Freeman

ARTICLE

Electability

There is no market for simple, unadorned competence in public life.

OCTOBER 01, 1992 by DONALD SMITH

Mr. Smith, a frequent contributor to The Freeman, lives in Santa Maria, California.

I would like to be known as a former President who minded his own business.

—Calvin Coolidge

My favorite President is Rutherford B. Hayes. Almost unknown by the American public, Hayes served one term (1877–1881) in which there were no wars, no scandals, no depressions or recessions, and no international crises. After that, he had the good grace to retire and go home. Hayes offered his country only one thing: competence. He was an unspectacular man who knew what he was doing and ran the country accordingly.

One need not dwell upon the fact that Hayes could not be elected today. It is such an obvious reality that there is no need to elaborate. Keeping Hayes in mind, however, we can deal with the popular notion that an officeholder has to do something; and to be elected he has to promise to do something. This is how we interpret leadership.

The “leader” we seek is a vigorous crusader who has a program, who wants to get the country, state, city, or precinct “moving” and exhorts us all to march with him/her into some nebulous brighter day where the sun always shines and we all feast on milk and honey.

Unfortunately this leaves us with a most perplexing paradox, which is the constant uncompromising battle between politics and economics. We live with an economic system that works best when left alone. It is a self-generating, energy-producing system that resists tampering and brings instant rewards when it is allowed to run free. In a socialistic system politics and economics are part of the same package and it is expected that every economic decision will be political as well. In the capitalistic system, the two are distant relatives, and the more distant they are, the better the economy works.

Yet a politician is expected to do something and this invariably means injecting himself into the system. Whether it be a federal program to force employers to provide medical insurance or a local ordinance forbidding smoking in restaurants, the politician has to meddle in order to create and/or maintain the image of vigor and farsightedness that is so essential to election. In order to be elected, a politician has to offer a program, which is a course of action that will in some way impede the system and make it harder for both employers and employees to do their jobs. This is why we have hiring quotas, rent controls, seat belt laws, environmental impact reports, and restrictions on the sale of private property. It is why we have “Warning” labels on everything from cigarettes to suntan lotion and why, in some states, alcoholic beverages can only be served to people who are seated.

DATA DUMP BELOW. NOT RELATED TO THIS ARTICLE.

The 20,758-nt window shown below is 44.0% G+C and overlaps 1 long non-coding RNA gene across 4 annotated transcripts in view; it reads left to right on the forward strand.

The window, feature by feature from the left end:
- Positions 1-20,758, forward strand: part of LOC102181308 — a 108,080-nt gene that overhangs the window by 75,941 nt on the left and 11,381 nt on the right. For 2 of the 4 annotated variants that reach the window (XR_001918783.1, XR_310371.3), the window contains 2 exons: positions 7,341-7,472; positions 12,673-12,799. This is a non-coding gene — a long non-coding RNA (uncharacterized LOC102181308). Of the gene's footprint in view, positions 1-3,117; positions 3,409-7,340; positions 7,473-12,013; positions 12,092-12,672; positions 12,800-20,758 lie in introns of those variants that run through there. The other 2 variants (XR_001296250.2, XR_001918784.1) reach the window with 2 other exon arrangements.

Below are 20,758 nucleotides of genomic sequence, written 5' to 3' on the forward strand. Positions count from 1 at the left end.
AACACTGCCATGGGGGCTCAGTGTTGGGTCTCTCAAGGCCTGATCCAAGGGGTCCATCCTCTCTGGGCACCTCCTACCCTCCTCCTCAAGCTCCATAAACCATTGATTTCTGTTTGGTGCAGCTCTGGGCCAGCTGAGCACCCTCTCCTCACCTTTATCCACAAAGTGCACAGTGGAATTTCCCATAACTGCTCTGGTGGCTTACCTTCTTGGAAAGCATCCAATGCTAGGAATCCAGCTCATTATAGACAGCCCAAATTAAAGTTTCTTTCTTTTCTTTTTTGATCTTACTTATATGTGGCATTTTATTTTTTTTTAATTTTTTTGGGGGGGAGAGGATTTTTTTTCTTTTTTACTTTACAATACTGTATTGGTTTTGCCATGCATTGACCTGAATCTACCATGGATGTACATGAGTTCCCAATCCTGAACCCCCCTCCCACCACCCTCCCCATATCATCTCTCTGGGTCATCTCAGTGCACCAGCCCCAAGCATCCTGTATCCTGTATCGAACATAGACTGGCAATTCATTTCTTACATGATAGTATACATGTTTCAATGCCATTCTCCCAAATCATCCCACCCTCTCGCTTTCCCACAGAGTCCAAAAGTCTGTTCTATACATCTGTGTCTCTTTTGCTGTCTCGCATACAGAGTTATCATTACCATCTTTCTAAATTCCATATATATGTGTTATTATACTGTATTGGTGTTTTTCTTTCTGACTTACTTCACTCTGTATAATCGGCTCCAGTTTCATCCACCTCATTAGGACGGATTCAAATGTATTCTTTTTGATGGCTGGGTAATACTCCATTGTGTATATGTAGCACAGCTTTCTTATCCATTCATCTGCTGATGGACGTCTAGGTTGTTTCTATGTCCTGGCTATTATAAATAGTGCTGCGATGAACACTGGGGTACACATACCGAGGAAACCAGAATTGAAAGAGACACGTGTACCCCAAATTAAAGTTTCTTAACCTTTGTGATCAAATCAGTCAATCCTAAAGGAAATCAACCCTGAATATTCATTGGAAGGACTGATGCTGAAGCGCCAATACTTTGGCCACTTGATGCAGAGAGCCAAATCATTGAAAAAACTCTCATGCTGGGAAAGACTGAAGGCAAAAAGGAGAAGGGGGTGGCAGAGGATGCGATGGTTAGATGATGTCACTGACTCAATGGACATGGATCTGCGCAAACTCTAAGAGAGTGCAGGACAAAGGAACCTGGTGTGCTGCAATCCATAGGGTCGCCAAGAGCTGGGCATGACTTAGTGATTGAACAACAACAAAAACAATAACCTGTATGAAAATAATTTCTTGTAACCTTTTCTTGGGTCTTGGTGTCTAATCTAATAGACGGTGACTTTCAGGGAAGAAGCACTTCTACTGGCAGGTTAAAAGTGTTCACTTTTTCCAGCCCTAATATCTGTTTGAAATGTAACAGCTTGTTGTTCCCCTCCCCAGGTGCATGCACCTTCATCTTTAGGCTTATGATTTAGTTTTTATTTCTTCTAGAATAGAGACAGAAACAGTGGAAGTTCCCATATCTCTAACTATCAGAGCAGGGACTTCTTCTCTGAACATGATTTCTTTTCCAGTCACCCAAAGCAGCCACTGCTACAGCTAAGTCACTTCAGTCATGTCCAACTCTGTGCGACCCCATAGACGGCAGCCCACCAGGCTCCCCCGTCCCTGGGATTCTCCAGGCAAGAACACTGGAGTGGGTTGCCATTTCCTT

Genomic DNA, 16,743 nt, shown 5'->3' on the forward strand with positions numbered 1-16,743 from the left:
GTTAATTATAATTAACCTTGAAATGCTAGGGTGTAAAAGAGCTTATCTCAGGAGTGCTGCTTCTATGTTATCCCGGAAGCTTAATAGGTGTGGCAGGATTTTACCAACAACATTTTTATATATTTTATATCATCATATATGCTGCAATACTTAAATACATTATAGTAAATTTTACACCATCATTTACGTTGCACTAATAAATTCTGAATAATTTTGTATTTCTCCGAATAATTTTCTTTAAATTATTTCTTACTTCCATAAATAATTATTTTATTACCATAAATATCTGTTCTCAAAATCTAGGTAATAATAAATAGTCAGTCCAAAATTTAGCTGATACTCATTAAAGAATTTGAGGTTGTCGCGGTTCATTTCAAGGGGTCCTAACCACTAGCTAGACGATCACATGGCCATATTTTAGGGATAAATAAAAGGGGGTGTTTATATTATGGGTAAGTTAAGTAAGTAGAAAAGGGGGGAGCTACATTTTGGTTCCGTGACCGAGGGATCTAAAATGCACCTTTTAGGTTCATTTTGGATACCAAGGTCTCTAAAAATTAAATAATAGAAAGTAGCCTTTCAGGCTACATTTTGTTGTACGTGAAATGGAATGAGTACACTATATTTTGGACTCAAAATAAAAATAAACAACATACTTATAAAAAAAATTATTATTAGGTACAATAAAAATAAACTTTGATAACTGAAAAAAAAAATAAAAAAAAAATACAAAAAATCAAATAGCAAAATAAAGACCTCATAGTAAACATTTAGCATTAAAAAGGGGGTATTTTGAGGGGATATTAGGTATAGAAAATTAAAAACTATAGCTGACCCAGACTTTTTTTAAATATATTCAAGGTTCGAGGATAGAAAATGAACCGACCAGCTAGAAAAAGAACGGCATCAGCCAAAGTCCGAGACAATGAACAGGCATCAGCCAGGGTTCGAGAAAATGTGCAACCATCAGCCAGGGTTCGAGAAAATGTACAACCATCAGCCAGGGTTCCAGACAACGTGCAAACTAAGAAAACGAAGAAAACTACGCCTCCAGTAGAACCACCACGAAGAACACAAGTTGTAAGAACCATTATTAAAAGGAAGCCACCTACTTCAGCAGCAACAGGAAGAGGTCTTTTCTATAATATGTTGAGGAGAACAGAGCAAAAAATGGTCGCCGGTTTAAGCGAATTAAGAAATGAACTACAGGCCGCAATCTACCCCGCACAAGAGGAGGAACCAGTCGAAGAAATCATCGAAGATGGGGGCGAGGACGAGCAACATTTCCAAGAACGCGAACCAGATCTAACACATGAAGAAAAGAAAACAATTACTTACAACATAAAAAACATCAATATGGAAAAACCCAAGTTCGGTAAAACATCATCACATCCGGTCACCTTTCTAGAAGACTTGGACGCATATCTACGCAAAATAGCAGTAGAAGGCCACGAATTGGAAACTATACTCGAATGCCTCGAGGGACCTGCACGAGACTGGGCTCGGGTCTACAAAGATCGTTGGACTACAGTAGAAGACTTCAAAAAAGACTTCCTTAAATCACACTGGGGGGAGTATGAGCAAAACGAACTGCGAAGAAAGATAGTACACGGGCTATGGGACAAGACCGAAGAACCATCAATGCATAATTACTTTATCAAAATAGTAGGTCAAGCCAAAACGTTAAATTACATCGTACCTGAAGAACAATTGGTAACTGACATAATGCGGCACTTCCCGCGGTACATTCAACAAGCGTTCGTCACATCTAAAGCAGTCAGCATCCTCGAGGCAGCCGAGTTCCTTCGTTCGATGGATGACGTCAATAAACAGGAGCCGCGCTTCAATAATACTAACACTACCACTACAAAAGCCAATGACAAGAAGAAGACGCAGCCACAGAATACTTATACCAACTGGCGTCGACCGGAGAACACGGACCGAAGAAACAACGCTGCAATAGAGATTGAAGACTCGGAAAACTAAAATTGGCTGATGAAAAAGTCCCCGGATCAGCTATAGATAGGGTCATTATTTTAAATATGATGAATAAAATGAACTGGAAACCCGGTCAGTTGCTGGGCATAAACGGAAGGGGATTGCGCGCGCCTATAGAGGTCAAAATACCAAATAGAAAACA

We live constantly with a conflict between politics and economics. The office seeker who might have the good sense to leave the system alone cannot say this to the electorate because be won’t be perceived as a man with a program. There is no glamor, no pizzazz, in a campaign that is based upon administering the laws of the city, state, or federal government as efficiently as possible and letting the economic system run itself. This is obviously someone without a vision, someone who doesn’t care, someone who might just run things with maximum efficiency and then quietly bow out. Who wants to put up with that kind of nonsense?

So we will continue, forever it seems, with the paradox involving electability and reality; what we are going to get and what we need. We will once more go to the polls and elect a small army of meddlers who want to “get things moving,” when it is they, and others like them, who are the very reason that “things” aren’t moving now. It is like pouring gasoline on a fire. With the capitalistic system, one does not “get it moving”; rather, one backs off and lets it move because this is what it wants to do anyway. It doesn’t need a program and it doesn’t need an egomaniac with a manicure and a $20 haircut to set it in motion. All that it asks is someone with the good sense to leave it alone and let it do what it does best.

Unfortunately there is no market for simple, unadorned competence in public life. This is why a latter day Rutherford B. Hayes could not be elected today, and why the original is all but forgotten. In today’s political scene, ability is a hard sell at best, which leaves us with a paradox. The people whom we put in office to protect the economic system are those who will inflict the most damage on it. I just don’t understand it. I don’t think that President Hayes would have either.

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October 1992

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